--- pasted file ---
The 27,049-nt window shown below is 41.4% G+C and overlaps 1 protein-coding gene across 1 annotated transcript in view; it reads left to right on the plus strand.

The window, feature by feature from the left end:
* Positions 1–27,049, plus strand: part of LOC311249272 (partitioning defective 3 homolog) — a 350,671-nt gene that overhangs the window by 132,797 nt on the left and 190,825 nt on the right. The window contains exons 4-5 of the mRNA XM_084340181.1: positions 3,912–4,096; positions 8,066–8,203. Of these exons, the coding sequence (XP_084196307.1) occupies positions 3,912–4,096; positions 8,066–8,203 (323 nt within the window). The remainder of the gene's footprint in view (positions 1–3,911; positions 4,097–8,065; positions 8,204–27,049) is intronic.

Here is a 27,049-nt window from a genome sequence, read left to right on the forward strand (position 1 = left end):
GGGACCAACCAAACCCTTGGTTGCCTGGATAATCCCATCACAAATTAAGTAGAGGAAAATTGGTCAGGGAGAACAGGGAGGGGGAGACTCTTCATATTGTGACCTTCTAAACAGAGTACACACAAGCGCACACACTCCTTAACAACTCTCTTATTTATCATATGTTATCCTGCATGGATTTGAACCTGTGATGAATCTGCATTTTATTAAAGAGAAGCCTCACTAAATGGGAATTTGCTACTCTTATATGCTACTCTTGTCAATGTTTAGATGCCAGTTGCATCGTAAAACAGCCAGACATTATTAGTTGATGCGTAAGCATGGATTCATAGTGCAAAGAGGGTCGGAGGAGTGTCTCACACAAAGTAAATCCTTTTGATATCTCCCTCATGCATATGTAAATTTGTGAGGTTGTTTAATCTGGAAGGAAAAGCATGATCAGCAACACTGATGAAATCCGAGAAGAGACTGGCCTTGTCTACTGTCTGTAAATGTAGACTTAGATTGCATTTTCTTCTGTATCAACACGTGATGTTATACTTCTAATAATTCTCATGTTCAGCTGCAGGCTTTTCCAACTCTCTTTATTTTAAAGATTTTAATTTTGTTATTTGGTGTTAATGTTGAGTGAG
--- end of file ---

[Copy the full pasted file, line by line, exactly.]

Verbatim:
The 27,049-nt window shown below is 41.4% G+C and overlaps 1 protein-coding gene across 1 annotated transcript in view; it reads left to right on the plus strand.

The window, feature by feature from the left end:
* Positions 1–27,049, plus strand: part of LOC311249272 (partitioning defective 3 homolog) — a 350,671-nt gene that overhangs the window by 132,797 nt on the left and 190,825 nt on the right. The window contains exons 4-5 of the mRNA XM_084340181.1: positions 3,912–4,096; positions 8,066–8,203. Of these exons, the coding sequence (XP_084196307.1) occupies positions 3,912–4,096; positions 8,066–8,203 (323 nt within the window). The remainder of the gene's footprint in view (positions 1–3,911; positions 4,097–8,065; positions 8,204–27,049) is intronic.

Here is a 27,049-nt window from a genome sequence, read left to right on the forward strand (position 1 = left end):
GGGACCAACCAAACCCTTGGTTGCCTGGATAATCCCATCACAAATTAAGTAGAGGAAAATTGGTCAGGGAGAACAGGGAGGGGGAGACTCTTCATATTGTGACCTTCTAAACAGAGTACACACAAGCGCACACACTCCTTAACAACTCTCTTATTTATCATATGTTATCCTGCATGGATTTGAACCTGTGATGAATCTGCATTTTATTAAAGAGAAGCCTCACTAAATGGGAATTTGCTACTCTTATATGCTACTCTTGTCAATGTTTAGATGCCAGTTGCATCGTAAAACAGCCAGACATTATTAGTTGATGCGTAAGCATGGATTCATAGTGCAAAGAGGGTCGGAGGAGTGTCTCACACAAAGTAAATCCTTTTGATATCTCCCTCATGCATATGTAAATTTGTGAGGTTGTTTAATCTGGAAGGAAAAGCATGATCAGCAACACTGATGAAATCCGAGAAGAGACTGGCCTTGTCTACTGTCTGTAAATGTAGACTTAGATTGCATTTTCTTCTGTATCAACACGTGATGTTATACTTCTAATAATTCTCATGTTCAGCTGCAGGCTTTTCCAACTCTCTTTATTTTAAAGATTTTAATTTTGTTATTTGGTGTTAATGTTGAGTGAG